It was always about striking a balance — and to the credit of Adirondack Park Agency Commissioners, that is exactly what the new land-use plan put forth for the Essex Chain of Lakes does.
The new land classification adopted for the Essex Chain of Lakes — known as “preferred alternative 2A” — classifies eight water bodies in the Essex Chain tract primitive, allowing for motorless paddling. First and Pine lakes will remain open to floatplanes and access points will be strategically located in Wild Forest, to ensure easy access to all.
Some of the most wild sections of the former Finch Pruyn lands — the Hudson River Gorge and OK Slip Falls — will be forever protected under a Wilderness classification.
Perhaps more importantly for local communities, the plan calls for a narrow strip of Wild Forest through the corridor — following and utilizing existing roads and infrastructure — that will provide a critical link for recreational opportunities like mountain biking and snowmobiling between Essex and Hamilton counties.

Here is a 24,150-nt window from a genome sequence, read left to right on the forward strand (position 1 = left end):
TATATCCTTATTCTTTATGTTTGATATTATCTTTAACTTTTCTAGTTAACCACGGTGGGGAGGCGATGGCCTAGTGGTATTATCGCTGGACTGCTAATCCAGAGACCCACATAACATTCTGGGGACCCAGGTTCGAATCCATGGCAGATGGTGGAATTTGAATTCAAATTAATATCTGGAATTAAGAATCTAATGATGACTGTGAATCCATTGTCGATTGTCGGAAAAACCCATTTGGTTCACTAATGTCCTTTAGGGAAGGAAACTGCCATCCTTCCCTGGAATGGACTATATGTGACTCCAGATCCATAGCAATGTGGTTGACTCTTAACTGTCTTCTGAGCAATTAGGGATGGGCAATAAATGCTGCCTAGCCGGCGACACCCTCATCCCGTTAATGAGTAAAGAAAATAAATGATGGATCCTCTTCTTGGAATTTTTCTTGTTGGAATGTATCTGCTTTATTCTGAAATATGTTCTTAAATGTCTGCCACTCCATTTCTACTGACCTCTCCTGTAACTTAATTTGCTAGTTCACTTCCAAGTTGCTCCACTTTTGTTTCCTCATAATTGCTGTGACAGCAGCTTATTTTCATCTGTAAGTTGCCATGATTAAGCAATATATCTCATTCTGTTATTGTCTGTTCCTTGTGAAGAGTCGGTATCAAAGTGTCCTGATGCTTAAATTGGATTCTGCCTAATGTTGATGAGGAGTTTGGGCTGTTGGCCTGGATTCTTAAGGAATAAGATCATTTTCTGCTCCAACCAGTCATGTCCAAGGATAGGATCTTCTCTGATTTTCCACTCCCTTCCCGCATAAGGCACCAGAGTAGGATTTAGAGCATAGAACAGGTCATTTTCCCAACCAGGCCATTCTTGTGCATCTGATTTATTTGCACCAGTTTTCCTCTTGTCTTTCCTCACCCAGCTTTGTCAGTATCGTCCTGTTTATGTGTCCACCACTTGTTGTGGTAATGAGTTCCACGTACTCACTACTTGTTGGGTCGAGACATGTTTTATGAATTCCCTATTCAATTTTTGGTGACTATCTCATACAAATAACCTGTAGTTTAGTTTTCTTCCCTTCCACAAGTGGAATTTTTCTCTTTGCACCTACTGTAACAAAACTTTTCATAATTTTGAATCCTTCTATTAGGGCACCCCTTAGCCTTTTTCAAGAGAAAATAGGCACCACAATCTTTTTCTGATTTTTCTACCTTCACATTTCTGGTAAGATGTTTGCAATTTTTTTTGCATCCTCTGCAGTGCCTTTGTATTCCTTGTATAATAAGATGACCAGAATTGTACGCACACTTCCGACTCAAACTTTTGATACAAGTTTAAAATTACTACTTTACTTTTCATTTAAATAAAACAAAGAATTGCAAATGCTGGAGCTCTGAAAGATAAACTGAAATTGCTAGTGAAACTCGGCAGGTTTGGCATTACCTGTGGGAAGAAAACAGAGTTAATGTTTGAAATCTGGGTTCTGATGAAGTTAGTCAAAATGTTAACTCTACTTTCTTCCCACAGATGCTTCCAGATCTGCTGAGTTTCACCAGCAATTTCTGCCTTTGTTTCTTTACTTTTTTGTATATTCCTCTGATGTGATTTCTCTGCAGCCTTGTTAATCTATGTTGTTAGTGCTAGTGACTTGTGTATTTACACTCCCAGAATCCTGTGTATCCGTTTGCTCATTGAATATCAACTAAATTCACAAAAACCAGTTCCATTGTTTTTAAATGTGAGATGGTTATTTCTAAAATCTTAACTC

It will also allow access to the Wilderness corridor for those who would otherwise only be able to stare at it on a map, and gives at least some conciliation to hunting and fishing leaseholders who have or will lose access.
Many officials, residents and business owners in the five towns bordering the tract have said that opening it to as many recreational users as possible is key to drawing people and jump starting local economies.
Business owners like Ruth and Dave Olbert of Cloud-Splitter Outfitters in Newcomb have said they would like to expand, but need a classification that would attract people to town before making the investment.
It now appears those pleas did not fall on deaf ears.
To be honest, we were skeptical that the voices of Adirondack Park officials and residents wouldn’t once again be droned out by the wishes of downstaters and environmental groups.